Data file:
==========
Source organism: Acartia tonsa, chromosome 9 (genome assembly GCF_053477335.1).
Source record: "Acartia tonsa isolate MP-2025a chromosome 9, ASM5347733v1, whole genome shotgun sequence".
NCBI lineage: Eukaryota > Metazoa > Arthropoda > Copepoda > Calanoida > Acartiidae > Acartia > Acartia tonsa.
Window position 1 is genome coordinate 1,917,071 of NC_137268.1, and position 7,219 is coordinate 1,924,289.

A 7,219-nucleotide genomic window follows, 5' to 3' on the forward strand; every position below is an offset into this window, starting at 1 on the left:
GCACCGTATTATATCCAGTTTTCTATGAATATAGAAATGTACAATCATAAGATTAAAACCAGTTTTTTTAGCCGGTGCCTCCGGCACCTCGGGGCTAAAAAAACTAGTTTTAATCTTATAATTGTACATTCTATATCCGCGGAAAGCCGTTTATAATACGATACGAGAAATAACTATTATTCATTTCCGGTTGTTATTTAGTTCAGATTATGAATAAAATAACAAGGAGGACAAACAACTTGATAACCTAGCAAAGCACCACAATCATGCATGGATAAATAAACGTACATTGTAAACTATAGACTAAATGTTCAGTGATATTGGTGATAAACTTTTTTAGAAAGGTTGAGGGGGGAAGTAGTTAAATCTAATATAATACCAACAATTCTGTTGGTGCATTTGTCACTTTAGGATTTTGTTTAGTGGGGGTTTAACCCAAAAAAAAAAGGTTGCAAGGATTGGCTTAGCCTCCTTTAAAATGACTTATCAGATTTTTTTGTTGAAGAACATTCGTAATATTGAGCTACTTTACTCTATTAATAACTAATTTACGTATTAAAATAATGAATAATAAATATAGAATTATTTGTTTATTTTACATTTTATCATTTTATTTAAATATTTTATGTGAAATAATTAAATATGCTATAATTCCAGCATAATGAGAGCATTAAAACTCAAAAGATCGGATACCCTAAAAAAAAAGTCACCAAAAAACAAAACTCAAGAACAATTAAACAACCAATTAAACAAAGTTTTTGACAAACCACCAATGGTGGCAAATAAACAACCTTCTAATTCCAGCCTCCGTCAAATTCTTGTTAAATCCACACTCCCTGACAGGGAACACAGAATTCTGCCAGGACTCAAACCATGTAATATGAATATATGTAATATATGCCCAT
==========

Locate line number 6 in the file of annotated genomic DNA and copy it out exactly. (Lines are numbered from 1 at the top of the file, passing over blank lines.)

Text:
GCACCGTATTATATCCAGTTTTCTATGAATATAGAAATGTACAATCATAAGATTAAAACCAGTTTTTTTAGCCGGTGCCTCCGGCACCTCGGGGCTAAAAAAACTAGTTTTAATCTTATAATTGTACATTCTATATCCGCGGAAAGCCGTTTATAATACGATACGAGAAATAACTATTATTCATTTCCGGTTGTTATTTAGTTCAGATTATGAATAAAATAACAAGGAGGACAAACAACTTGATAACCTAGCAAAGCACCACAATCATGCATGGATAAATAAACGTACATTGTAAACTATAGACTAAATGTTCAGTGATATTGGTGATAAACTTTTTTAGAAAGGTTGAGGGGGGAAGTAGTTAAATCTAATATAATACCAACAATTCTGTTGGTGCATTTGTCACTTTAGGATTTTGTTTAGTGGGGGTTTAACCCAAAAAAAAAAGGTTGCAAGGATTGGCTTAGCCTCCTTTAAAATGACTTATCAGATTTTTTTGTTGAAGAACATTCGTAATATTGAGCTACTTTACTCTATTAATAACTAATTTACGTATTAAAATAATGAATAATAAATATAGAATTATTTGTTTATTTTACATTTTATCATTTTATTTAAATATTTTATGTGAAATAATTAAATATGCTATAATTCCAGCATAATGAGAGCATTAAAACTCAAAAGATCGGATACCCTAAAAAAAAAGTCACCAAAAAACAAAACTCAAGAACAATTAAACAACCAATTAAACAAAGTTTTTGACAAACCACCAATGGTGGCAAATAAACAACCTTCTAATTCCAGCCTCCGTCAAATTCTTGTTAAATCCACACTCCCTGACAGGGAACACAGAATTCTGCCAGGACTCAAACCATGTAATATGAATATATGTAATATATGCCCAT